You made it through another week. Take a bow:
• “I have repeatedly stated and believe funding schools is the most important thing state government does.” — Kansas Gov. Sam Brownback on Thursday in advance of Friday’s much-anticipated ruling by the Kansas Supreme Court on school funding.
Does Brownback have an inkling that the judges are going to order a huge increase in school spending? The statement from him Thursday suggested exactly that. Brownback clearly is trying to anticipate the ruling and get out the word that, hey, he’s pro-schools, too. His opponent, Democrat Paul Davis, spent a big chunk of his campaign speech in Overland Park Wednesday night disputing that.
• “This debate has been about one thing — getting the policy right to best protect and empower victims, and boost prosecutions of predators. I believe we’re on the cusp of achieving that goal.” — Missouri Sen. Claire McCaskill in the wake of a tense Senate vote Thursday on prosecuting military sexual-assault cases.
McCaskill won her months-long showdown with New York Sen. Kristen Gillibrand, a fellow Democrat, over this issue. Gillibrand wanted to to remove the military chain of command from prosecuting sexual assaults. McCaskill opposed that move. And she won.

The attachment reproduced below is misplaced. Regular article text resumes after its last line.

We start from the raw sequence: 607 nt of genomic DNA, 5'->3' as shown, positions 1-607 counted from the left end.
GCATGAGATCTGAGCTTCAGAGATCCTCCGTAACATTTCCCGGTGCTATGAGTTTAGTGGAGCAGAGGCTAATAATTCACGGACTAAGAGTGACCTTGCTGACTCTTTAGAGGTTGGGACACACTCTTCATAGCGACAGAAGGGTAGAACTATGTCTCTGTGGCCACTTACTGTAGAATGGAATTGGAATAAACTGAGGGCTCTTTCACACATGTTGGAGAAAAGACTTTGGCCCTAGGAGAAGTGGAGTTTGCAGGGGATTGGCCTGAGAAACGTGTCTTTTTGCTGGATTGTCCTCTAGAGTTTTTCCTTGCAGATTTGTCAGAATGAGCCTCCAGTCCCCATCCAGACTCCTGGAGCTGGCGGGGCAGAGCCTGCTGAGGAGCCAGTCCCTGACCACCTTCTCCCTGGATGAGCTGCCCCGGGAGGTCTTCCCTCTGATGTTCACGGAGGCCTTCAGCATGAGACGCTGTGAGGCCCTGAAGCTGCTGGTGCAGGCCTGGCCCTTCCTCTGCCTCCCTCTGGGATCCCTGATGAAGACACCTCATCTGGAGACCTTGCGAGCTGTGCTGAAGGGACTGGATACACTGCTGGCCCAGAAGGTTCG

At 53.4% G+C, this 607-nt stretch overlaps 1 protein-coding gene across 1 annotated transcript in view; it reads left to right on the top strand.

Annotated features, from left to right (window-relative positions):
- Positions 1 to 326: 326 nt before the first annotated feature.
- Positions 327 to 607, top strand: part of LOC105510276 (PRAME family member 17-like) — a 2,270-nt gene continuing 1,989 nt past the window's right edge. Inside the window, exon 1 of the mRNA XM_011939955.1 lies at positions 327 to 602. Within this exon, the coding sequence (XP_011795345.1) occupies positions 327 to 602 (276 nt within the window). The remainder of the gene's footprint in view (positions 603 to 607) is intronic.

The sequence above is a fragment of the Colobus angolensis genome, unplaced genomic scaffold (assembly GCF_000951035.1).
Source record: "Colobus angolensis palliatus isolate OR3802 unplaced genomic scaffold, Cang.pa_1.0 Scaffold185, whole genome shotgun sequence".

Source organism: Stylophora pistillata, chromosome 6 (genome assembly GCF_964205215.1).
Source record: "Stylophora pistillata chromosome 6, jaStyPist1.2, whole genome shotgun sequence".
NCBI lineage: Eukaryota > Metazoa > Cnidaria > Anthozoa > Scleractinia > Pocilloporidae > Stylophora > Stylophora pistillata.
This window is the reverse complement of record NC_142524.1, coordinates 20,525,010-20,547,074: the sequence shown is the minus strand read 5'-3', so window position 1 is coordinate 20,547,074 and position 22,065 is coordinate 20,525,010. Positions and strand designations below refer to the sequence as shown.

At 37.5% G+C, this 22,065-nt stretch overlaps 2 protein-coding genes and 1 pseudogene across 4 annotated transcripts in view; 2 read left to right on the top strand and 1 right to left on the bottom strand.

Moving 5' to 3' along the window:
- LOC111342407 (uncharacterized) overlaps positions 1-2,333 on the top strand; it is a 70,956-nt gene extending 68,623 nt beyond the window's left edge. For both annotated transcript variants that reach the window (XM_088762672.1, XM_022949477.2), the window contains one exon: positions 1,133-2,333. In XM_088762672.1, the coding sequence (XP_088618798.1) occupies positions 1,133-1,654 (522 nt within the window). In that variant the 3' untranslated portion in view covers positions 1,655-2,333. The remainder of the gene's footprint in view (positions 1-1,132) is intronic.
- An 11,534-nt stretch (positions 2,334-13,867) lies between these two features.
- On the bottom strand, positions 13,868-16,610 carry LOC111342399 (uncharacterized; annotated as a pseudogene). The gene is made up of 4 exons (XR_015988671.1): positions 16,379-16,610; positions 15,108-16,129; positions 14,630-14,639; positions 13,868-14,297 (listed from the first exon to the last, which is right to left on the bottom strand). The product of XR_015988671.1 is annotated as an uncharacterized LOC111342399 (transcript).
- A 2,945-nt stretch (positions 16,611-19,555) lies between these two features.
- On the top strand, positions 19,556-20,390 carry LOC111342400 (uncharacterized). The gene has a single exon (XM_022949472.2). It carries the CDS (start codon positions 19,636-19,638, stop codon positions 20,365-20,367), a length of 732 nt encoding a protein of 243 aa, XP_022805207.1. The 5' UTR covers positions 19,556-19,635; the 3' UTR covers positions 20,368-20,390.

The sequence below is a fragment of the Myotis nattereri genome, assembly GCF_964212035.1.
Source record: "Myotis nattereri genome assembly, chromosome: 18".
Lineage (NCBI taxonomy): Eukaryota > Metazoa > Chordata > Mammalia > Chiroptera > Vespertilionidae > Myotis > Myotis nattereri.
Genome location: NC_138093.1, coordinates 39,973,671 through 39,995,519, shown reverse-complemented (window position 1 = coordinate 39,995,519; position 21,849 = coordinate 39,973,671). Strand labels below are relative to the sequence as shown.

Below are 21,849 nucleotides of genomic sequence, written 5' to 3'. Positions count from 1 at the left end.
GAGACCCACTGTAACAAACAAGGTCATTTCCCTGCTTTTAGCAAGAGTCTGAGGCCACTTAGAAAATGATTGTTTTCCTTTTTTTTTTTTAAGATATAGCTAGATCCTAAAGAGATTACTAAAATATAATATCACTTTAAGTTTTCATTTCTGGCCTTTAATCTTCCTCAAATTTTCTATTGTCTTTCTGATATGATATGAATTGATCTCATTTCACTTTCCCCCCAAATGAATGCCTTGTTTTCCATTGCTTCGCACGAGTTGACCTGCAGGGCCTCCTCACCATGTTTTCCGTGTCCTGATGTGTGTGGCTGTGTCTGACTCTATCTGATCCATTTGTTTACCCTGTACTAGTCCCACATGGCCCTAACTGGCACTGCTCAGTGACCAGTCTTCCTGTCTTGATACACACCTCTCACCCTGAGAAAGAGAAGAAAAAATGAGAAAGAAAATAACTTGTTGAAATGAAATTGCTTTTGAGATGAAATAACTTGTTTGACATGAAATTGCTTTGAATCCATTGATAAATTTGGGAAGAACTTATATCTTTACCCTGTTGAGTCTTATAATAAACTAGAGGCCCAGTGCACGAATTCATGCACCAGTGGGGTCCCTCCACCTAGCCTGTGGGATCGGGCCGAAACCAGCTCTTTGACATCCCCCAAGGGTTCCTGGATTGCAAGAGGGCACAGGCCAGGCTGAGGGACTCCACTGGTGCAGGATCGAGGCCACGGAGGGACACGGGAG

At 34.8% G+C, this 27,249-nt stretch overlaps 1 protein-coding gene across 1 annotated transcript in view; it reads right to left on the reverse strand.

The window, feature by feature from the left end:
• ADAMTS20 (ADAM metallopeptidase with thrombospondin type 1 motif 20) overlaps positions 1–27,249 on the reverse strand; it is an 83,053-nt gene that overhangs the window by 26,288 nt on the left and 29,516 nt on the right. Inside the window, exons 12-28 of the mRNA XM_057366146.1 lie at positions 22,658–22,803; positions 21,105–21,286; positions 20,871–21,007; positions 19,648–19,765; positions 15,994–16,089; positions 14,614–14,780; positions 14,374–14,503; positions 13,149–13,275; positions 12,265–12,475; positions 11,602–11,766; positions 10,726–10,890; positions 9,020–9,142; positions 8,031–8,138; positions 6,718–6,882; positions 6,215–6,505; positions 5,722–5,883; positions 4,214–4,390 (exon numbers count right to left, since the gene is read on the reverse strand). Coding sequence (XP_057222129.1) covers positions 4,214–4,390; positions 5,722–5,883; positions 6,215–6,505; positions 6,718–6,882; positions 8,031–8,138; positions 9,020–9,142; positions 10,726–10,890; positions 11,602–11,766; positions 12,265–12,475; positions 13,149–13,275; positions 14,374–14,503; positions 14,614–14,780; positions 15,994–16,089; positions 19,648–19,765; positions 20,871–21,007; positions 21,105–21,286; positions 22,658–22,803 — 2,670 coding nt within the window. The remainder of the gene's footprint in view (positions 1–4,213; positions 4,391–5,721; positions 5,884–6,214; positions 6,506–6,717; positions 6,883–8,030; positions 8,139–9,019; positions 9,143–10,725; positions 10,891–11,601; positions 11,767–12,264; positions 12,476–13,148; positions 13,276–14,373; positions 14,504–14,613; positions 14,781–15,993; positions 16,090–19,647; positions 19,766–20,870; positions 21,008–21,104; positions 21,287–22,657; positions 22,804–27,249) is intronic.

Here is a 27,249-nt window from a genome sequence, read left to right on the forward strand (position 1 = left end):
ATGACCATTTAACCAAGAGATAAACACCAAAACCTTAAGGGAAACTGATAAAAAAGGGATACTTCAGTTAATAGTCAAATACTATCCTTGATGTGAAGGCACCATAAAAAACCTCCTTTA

• “This is about politics, not about women's health.” — Peter Brownlie, president and CEO of Planned Parenthood Advocates of Kansas and Mid-Missouri on a bill that passed the Missouri House Thursday that would triple the state’s mandatory waiting period for a woman seeking an abortion.
Brownlie’s point: Lawmakers are again grandstanding on the controversial issue to curry favor with anti-abortion voters this year instead of focusing on other issues, such as expanding Medicaid under the Affordable Care Act.
• “This is a huge a topic, and this is something that every word has to be right.” — Kansas Senate President Susan Wagle announcing that the Legislature was done for this year, at least, in considering new legal protections for those who oppose gay marriage.
This topic remains intensely controversial and stirred up national attention a few weeks ago. The legislation was viewed as giving police officers the right to not serve gay couples even in emergencies. Wagle said lawmakers should pursue the bill next year. Of course, next year is not an election year. Just a guess here, but we’d bet a few dollars that aides to Brownback wanted to kill this issue in a year when he faces a tough re-election fight. The thinking: Brownback helped elect many conservative lawmakers who were pushing this issue with the result that the resulting controversy was spilling over on him.